actor ! Divide(Random.nextInt(10000), (Random.nextInt(99) + 1))
    }
  }

}

It can be seen that the first thing we try and do is try and create the remote actor (CreationActor) using the config above. If this all works we will end up with a CreationActor being created in the already running remote actor system. This CreationActor can then be used just like any other actor.

For completeness here is the code of the CreationActor

package sample.remote.calculator

import akka.actor.Actor
import akka.actor.ActorRef
import akka.actor.Props

class CreationActor extends Actor {

  def receive = {
    case op: MathOp =>
      val calculator = context.actorOf(Props[CalculatorActor])
      calculator ! op
    case result: MathResult => result match {
      case MultiplicationResult(n1, n2, r) =>
        printf("Mul result: %d * %d = %d\n", n1, n2, r)
        context.stop(sender())
      case DivisionResult(n1, n2, r) =>
        printf("Div result: %.0f / %d = %.2f\n", n1, n2, r)
        context.stop(sender())
    }
  }
}
It can be seen that the CreationActor above also creates another actor called CalculatorActor which does the real work. Lets see the code for that one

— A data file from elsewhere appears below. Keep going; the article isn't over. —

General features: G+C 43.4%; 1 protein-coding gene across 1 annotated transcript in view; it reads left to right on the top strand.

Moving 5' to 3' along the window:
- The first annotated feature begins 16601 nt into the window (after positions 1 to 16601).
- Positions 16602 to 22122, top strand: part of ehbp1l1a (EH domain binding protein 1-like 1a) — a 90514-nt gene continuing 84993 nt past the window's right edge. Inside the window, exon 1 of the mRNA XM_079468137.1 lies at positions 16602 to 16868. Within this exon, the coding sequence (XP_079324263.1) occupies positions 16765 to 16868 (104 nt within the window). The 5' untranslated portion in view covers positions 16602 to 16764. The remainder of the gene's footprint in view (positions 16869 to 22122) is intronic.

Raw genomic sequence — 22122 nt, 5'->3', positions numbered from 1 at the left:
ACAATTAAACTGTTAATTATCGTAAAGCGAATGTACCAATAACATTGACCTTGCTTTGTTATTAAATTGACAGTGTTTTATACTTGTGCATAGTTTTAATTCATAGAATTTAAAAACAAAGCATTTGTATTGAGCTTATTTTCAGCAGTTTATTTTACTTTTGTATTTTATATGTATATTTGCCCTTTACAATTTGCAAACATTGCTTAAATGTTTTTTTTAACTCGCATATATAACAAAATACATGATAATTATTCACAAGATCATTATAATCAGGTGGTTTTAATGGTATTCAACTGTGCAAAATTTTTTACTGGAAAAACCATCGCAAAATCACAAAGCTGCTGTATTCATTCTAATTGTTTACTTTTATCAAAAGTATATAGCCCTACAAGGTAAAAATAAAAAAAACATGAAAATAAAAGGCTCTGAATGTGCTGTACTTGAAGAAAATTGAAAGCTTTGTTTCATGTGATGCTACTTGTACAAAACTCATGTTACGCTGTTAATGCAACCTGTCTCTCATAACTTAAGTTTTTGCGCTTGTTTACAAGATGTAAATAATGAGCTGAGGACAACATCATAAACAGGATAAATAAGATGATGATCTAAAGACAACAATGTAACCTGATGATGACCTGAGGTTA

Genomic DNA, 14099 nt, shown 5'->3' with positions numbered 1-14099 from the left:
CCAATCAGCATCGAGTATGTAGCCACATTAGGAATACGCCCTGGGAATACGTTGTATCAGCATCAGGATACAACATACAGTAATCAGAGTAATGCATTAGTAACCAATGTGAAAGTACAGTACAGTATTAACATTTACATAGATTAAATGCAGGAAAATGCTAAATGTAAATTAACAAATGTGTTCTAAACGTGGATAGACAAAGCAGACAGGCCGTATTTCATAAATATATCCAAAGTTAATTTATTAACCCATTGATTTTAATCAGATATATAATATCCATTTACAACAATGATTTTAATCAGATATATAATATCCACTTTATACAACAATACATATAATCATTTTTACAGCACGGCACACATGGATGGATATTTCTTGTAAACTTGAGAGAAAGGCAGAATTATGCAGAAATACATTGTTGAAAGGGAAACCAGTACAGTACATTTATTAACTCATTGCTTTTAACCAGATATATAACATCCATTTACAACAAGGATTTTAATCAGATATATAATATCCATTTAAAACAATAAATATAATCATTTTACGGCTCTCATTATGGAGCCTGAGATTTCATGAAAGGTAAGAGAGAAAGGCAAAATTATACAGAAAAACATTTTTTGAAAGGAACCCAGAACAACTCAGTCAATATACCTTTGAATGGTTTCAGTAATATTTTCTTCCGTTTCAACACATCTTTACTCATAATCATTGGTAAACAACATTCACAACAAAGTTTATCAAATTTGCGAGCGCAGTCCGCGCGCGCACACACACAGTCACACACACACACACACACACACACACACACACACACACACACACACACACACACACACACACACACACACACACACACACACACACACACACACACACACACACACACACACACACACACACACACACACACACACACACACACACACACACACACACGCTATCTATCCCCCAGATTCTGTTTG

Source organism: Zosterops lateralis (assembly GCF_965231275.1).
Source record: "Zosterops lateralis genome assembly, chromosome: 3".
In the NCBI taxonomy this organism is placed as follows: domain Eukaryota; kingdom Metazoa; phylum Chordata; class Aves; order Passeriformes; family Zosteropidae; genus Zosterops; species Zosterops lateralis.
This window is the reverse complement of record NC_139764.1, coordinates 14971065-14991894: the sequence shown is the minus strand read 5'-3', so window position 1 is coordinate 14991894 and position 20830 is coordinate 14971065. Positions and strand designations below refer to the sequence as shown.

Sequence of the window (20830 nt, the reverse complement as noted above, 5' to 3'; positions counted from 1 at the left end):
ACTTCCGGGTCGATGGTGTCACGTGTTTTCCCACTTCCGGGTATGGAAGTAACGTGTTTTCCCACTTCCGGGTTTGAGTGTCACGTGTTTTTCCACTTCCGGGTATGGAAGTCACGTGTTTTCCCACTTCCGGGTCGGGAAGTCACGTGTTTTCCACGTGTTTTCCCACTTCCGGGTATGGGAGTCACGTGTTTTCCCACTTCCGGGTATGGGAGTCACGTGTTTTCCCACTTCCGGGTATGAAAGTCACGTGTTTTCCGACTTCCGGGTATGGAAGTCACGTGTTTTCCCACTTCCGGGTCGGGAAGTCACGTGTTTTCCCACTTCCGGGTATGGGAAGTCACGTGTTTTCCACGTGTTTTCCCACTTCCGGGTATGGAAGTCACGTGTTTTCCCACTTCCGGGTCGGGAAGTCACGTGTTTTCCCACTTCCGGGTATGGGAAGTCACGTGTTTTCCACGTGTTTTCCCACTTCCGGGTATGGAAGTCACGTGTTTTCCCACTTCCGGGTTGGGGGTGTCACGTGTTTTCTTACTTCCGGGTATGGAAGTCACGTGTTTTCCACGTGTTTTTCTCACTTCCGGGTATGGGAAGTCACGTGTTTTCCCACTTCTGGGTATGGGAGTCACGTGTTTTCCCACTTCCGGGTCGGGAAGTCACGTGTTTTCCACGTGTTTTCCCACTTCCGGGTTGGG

package sample.remote.calculator

import akka.actor.Props
import akka.actor.Actor

class CalculatorActor extends Actor {
  def receive = {
    case Add(n1, n2) =>
      println("Calculating %d + %d".format(n1, n2))
      sender() ! AddResult(n1, n2, n1 + n2)
    case Subtract(n1, n2) =>
      println("Calculating %d - %d".format(n1, n2))
      sender() ! SubtractResult(n1, n2, n1 - n2)
    case Multiply(n1, n2) =>
      println("Calculating %d * %d".format(n1, n2))
      sender() ! MultiplicationResult(n1, n2, n1 * n2)
    case Divide(n1, n2) =>
      println("Calculating %.0f / %d".format(n1, n2))
      sender() ! DivisionResult(n1, n2, n1 / n2)
  }
}

Nothing special there really, its just a standard actor

So we now have a complete pipeline.

How do I Run The Demo

You will need to ensure that you run the following 2 projects in this order:

  • Remote
  • Root

Once you run the 2 projects you should see some output like this

The Remote project output:

[INFO] [10/03/2016 07:30:58.763] [main] [akka.remote.Remoting] Starting remoting
[INFO] [10/03/2016 07:30:59.235] [main] [akka.remote.Remoting] Remoting started; listening on addresses :[akka.tcp://CalculatorWorkerSystem@127.0.0.1:2552]
[INFO] [10/03/2016 07:30:59.237] [main] [akka.remote.Remoting] Remoting now listens on addresses: [akka.tcp://CalculatorWorkerSystem@127.0.0.1:2552]
Started CalculatorWorkerSystem
Calculating 6 * 15
[WARN] [10/03/2016 07:31:10.988] [CalculatorWorkerSystem-akka.remote.default-remote-dispatcher-6] [akka.serialization.Serialization(akka://CalculatorWorkerSystem)] Using the default Java serializer for class [sample.remote.calculator.MultiplicationResult] which is not recommended because of performance implications. Use another serializer or disable this warning using the setting ‘akka.actor.warn-about-java-serializer-usage’
Calculating 1346 / 82